Downsizing for your retirement is an idea that might simultaneously cause you to feel optimistic and energetic, as well as pre-emptive dread and exhaustion. There’s no doubt about it; Downsizing is a big job. However, there are things you can do to make downsizing easier so you can enjoy the process of moving into the next stage of your life less encumbered.
1. Picture your new retirement village
Spend time contemplating the purpose of your move and what you want in your house when you move. Is retirement an opportunity to start fresh or to consolidate your domestic style and surround yourself with things collected over your life? Do you long for clear, light, uncluttered surfaces? Are you looking forward to hanging paintings and filling shelves with treasured objects?
What will make your new house feel like your home?
What is the layout? What are the room dimensions? Is there an outdoor area? Is there more than one level?
If you can plan and act with your new home always in mind, you’ll make more considered decisions about what to take with you and what can be left behind or passed on.
A good rule of thumb is that if you can’t immediately picture the right spot for something in your new home, don’t take it with you.
2. Embrace list making
When it comes to the process of relocating, lists are your friend! Make lists for everything, including, for example:
- A list of what you plan to tackle each week and day
- A list of what you are sure you’re taking with you – not the bits and pieces you’ll decide about as you go, but the absolute necessities, including furniture and special appliances you may want to keep
- To-do lists, including things like switching off utilities, dropping in to say goodbye to local shop owners you’ve gotten to know, changing your postal address and forwarding your mail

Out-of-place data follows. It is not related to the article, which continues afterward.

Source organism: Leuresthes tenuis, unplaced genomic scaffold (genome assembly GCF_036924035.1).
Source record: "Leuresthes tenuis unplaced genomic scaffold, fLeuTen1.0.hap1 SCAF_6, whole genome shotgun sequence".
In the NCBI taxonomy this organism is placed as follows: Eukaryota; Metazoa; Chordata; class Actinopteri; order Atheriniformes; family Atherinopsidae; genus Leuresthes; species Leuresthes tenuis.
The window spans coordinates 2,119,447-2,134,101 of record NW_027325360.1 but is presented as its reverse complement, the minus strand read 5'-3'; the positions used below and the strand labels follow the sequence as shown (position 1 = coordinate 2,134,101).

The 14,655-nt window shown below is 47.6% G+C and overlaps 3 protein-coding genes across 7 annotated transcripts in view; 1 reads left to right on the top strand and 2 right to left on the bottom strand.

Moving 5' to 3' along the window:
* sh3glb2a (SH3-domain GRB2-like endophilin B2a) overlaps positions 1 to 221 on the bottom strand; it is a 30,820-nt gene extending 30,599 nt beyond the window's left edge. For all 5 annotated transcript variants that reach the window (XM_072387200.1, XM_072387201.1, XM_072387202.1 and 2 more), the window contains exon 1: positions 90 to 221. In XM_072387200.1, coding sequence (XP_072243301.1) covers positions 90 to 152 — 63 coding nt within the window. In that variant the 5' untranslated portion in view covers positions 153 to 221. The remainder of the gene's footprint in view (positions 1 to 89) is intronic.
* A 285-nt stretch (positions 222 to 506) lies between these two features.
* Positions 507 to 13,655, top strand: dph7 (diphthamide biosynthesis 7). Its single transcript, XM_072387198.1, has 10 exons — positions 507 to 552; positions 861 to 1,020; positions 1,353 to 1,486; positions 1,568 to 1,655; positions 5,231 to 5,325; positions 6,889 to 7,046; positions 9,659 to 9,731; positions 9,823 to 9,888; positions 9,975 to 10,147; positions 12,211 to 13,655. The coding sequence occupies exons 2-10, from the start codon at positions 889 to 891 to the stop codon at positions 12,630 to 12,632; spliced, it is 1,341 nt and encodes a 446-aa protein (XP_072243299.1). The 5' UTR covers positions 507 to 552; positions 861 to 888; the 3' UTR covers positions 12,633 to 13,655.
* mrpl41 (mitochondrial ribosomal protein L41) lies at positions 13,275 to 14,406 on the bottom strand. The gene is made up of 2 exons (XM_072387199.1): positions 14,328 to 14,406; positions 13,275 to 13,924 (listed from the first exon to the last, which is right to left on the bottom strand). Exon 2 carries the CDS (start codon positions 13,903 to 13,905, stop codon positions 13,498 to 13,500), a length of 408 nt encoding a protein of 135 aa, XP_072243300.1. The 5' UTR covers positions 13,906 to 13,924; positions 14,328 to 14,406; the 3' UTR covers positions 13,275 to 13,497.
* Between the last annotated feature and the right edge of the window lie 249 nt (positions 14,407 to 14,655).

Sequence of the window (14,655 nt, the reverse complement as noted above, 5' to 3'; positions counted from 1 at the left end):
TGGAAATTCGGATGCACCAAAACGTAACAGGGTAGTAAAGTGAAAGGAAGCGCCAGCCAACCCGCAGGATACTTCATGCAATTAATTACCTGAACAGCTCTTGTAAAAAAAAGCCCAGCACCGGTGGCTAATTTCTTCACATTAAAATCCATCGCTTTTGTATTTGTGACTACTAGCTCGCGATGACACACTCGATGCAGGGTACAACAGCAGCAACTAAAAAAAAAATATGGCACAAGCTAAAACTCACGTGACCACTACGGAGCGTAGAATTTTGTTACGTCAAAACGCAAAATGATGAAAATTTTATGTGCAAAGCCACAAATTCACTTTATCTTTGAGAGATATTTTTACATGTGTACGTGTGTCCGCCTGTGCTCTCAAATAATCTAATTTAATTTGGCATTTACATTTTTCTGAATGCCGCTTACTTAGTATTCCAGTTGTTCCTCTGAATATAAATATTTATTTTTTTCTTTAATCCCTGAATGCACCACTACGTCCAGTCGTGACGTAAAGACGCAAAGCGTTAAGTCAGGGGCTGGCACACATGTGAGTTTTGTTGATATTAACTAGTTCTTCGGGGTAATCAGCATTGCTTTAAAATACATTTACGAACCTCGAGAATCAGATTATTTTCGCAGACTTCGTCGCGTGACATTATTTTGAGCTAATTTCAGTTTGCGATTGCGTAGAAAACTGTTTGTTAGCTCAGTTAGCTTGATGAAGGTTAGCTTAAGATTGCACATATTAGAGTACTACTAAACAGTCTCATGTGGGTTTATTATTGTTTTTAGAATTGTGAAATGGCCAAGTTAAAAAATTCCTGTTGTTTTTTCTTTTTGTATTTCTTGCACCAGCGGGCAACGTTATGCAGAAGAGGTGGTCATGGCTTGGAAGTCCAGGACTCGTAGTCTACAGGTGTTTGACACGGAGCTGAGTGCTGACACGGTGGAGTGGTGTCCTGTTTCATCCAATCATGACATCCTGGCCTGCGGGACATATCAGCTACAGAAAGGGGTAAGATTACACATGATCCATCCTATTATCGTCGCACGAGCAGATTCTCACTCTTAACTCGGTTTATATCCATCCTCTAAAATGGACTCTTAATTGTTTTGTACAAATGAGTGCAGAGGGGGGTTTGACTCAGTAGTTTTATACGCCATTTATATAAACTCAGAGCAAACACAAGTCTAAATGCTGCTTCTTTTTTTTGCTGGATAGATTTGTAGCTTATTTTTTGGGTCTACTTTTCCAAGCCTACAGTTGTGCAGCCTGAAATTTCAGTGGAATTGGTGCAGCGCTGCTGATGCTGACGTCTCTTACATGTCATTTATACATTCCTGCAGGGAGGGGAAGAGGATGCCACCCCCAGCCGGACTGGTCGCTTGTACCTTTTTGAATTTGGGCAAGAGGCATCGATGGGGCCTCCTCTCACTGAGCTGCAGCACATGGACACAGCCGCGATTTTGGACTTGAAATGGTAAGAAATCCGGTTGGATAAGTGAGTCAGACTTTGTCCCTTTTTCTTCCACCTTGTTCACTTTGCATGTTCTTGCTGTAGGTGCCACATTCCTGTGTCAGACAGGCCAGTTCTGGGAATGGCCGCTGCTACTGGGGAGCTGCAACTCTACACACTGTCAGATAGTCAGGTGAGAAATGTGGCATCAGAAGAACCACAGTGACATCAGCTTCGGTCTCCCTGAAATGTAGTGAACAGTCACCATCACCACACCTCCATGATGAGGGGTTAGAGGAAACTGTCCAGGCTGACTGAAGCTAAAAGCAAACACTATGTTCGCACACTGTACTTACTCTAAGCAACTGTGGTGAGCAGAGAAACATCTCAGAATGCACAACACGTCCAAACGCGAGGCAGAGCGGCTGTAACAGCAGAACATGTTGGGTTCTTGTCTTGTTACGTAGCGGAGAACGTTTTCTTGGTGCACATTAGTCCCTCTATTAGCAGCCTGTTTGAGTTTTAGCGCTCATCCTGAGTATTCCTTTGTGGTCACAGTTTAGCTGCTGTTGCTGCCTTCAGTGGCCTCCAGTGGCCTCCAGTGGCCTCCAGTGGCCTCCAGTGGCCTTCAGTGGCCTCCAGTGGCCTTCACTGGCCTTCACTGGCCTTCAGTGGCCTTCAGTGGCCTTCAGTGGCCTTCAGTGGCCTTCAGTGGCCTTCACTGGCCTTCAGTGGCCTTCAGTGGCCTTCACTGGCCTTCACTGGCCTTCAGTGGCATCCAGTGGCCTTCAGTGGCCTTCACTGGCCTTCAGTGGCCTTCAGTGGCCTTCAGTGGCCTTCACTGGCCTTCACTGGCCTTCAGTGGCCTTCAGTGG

3. Prepare your packing supplies
Boxes, bags, newspaper, tissue paper, packing tape – have a supply of each on hand. Shifting objects from one spot in a room to another can be pointless. It’s better to have a box to designate them to or a rubbish/recycling bag to make disposal easier. This will have you making progress in no time.
4. Begin with some quick wins
Does the thought of clearing out the living room make you feel like an emotional wreck? Leave it for the moment and start with a space where you can make easy progress. Clear out the bathroom drawers to make a noticeable dent in the decluttering and give yourself some momentum to tackle the more complicated areas.
5. Don't try to do it all at once
Downsizing is a job for more than one weekend. Spread it out over several weeks, at least. Make your lists for each week and then break each week’s goal into smaller goals. Going all out will make you exhausted and result in poor decision making. Slow and steady is the way to win the downsizing race.
6. Take a wander down memory lane
There’s nothing wrong with revisiting the memories brought up by packing and decluttering each room in your old house. Saying goodbye to a treasured keepsake can be very emotional, so give yourself the space and time to feel your feelings before you move on.
7. Don’t go shopping
You might want to buy some items for your new home. We recommend that you hold off until you’ve dealt with clearing your old house first. This will save you from doubling up on things you don’t need and ensure that the new items you purchase fit nicely into your new home.
8. Sort out your possessions according to their category
Figure out how you sort things and designate each item into a pile. You might decide on six categories:
- Sell – some of the furniture that you are looking to part with might be valuable to others, provide you with some extra cash
- Donate to charity – unwanted items that are in good knick are always welcome at St Vincent de Paul, Red Cross and local op shops
- Gift to friends and family – but be very selective! People won’t thank you for burdening them with piles of stuff. Take the opinions, wants and needs of friends and family into mind when deciding
- Ditch – old paperwork, anything broken or unusable (be realistic: will you really fix it one day?)
- Pass on for safekeeping – perhaps you’d like to give all important documents to your lawyer or grown children for safekeeping
- Keep – the things you absolutely can’t part with will be items you need for your new home (kitchenware, cutlery, bedding, etc.) or cherished keepsakes you don’t want to part with.
Read our First Step Guide to find out more great information on downsizing.